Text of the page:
View Full Version : More berries

09-14-2004, 03:56 PM
After making the blackberry and leaf necklace last week, I decided to try more fruit. Here are some of the Alaskan wild berries from yesterday.

blackberries, raspberries, nagoonberries/cloudberries, blueberries.

Still experimenting with the rose hips and currants. Rosehip needs a better calyx, and the currant seeds sort of melted when I tried to encase them -- going to try them again today.

Made with Bullseye glass.


09-14-2004, 04:19 PM
:clap: :clap: Great job! :clap: :clap:

Those berries are mouth-watering.

09-14-2004, 04:21 PM
Excellent Barb.

Let's see some more.


09-14-2004, 04:24 PM
Wow! :clap: Very nice.


p.s. Are you really in Morocco (as indicated by your flag)?

09-14-2004, 04:30 PM
Wow! :clap: Very nice.


p.s. Are you really in Morocco (as indicated by your flag)?

Thanks. I've some more in the annealer. I hope the rosehips are improved.

No, I'm not in Morocco -- I was born there, in Casablanca. My dad was stationed at Nouasseur AFB, after the war.

Sorry, a little off-topic.


09-14-2004, 04:51 PM
Hey Barb,

nice job!

those are pretty damn realistic. I thought the blueberries were real when the picture was downloading (before the holes showed up) and that you'd placed them there for comparison.


09-14-2004, 04:54 PM
You're making me homesick and hungry!
Yellow salmonberries....

09-14-2004, 05:12 PM
Hey, Liza. Funny you should mention that. I had them drying on a paper towel, next to a bowl with the real ones I'd used for models. DH came in and scooped up a couple -- of course, he realized they were glass when he touched them, but had him fooled for a minute!

Might try the yellow salmon berries today -- just got some new rods. The nagoon berries were made with some of the streaky-freaky Bullseye. Sort of amber-orange-pinky colored.

The blueberries (going to share my now-not-so-secret recipe,here) were made with black Bullseye glass, rolled in Bullseye Egyptian Blue powdered frit, and then acid-etched for about 20 seconds. The calyx stringer was made with a mix of cobalt, egyptian blue and black.


09-14-2004, 05:28 PM
I was born there, in Casablanca.

Cool! :D

09-14-2004, 05:37 PM
I really like your berries! They do look good enough to eat! I am a newbie lampworker, and I have been attempting to make a grape cluster. I live in a wine-grape-growing area of Northern California and thought that grapes would be very marketable! And my best friends hubby is growing grapevines in his backyard. So anyway, I am rambling. Any good tips on forming a grape cluster? So far I either get mush or something that looks more like a raspberry!

09-14-2004, 06:06 PM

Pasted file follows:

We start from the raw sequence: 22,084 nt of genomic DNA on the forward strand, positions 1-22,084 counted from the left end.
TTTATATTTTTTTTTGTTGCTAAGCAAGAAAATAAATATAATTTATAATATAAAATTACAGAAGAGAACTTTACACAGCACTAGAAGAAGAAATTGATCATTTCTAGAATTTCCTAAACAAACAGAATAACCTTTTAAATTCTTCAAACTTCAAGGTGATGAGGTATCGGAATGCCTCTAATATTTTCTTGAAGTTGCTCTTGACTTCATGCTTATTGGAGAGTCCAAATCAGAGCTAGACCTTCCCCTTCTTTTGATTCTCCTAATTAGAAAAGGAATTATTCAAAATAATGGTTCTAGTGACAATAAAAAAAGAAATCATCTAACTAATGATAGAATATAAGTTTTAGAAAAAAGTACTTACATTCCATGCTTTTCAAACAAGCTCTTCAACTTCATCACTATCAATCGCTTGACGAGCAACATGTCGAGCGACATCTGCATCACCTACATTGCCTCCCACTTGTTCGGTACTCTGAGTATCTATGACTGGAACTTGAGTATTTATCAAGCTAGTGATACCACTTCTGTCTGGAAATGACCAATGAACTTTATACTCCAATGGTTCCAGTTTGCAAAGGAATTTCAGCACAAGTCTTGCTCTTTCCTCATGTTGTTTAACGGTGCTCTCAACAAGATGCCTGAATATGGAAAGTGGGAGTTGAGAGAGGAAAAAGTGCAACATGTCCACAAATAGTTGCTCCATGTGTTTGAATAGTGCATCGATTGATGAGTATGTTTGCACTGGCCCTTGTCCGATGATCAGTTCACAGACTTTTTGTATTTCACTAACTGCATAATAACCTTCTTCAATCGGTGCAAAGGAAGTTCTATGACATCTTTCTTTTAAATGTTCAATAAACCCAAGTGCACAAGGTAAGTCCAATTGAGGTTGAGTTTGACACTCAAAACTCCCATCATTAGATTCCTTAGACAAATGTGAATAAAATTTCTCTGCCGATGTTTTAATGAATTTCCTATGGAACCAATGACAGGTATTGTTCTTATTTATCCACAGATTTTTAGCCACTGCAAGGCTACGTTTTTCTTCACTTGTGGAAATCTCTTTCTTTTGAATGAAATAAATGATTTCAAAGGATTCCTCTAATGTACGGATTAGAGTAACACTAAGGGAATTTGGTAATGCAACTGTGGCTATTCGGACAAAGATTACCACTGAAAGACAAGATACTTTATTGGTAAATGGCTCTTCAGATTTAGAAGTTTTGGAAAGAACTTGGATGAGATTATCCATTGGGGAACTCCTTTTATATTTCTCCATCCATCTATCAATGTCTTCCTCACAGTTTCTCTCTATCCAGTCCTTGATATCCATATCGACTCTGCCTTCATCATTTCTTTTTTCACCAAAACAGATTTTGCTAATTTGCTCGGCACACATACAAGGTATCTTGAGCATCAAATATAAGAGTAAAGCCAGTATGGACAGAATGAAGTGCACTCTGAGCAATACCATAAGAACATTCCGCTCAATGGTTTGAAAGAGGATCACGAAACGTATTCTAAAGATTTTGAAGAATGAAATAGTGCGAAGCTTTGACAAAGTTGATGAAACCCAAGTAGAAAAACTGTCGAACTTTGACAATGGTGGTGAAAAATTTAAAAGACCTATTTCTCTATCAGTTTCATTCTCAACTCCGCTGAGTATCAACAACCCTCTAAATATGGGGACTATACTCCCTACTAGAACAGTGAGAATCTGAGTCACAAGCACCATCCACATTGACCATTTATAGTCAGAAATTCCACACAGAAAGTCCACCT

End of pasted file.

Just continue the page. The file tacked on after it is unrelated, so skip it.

How big do you want to make them?

Are they free-standing, or on a bead?

You could even do individual life-sized ones and wire them together.

I'm sure there are tons of grape-motif items you could market down there. Mixed-media napkin rings, wineglass-keepers (don't really know what they're called -- you put on on your wineglass to tell it apart from someone else's.)

Candle holders with wired-on grape clusters.

I think individual grapes wired together have tons of possibilities, because they would be more flexible. The tiny little calyx at the end of the grape could be a tiny dark brown seed bead, that holds the wire in place.

I'll bet that the pale green opalino would make pretty green grapes -- has that translucency.

Quickly acid-etching (dip 'n etch) makes a much more realistic surface. The opals etch much quicker than transparent, at least with Bullseye. Try it for one or two seconds, and then rinse. You can always etch more, but can't go backwards. Too much, and they develop whitish spots that aren't attractive. (The exception is dark ivory, which looks fab deeply etched, IMHO.)

Show us your grapes!

Becky Mason
09-14-2004, 06:14 PM

These are so realistic and so yummy looking. You should find out where the berry festivals are each year and contact the festival comittees. The festival queen should be wearing a bracelet, necklace and earrings made from your berry beads to support the berry growers. Then the committee could auction off the set of jewelry to raise money for the year's following festival. I bet you could make a bunch of money selling berry jewelry.


09-14-2004, 06:34 PM
Thanks, Becky. I think Elizabeth Johnson has the market cornered on produce. ;)

That's a cute idea, though. There is a blueberry festival down in Girdwood, Alaska. Don't know if they have a queen.

edited for typo.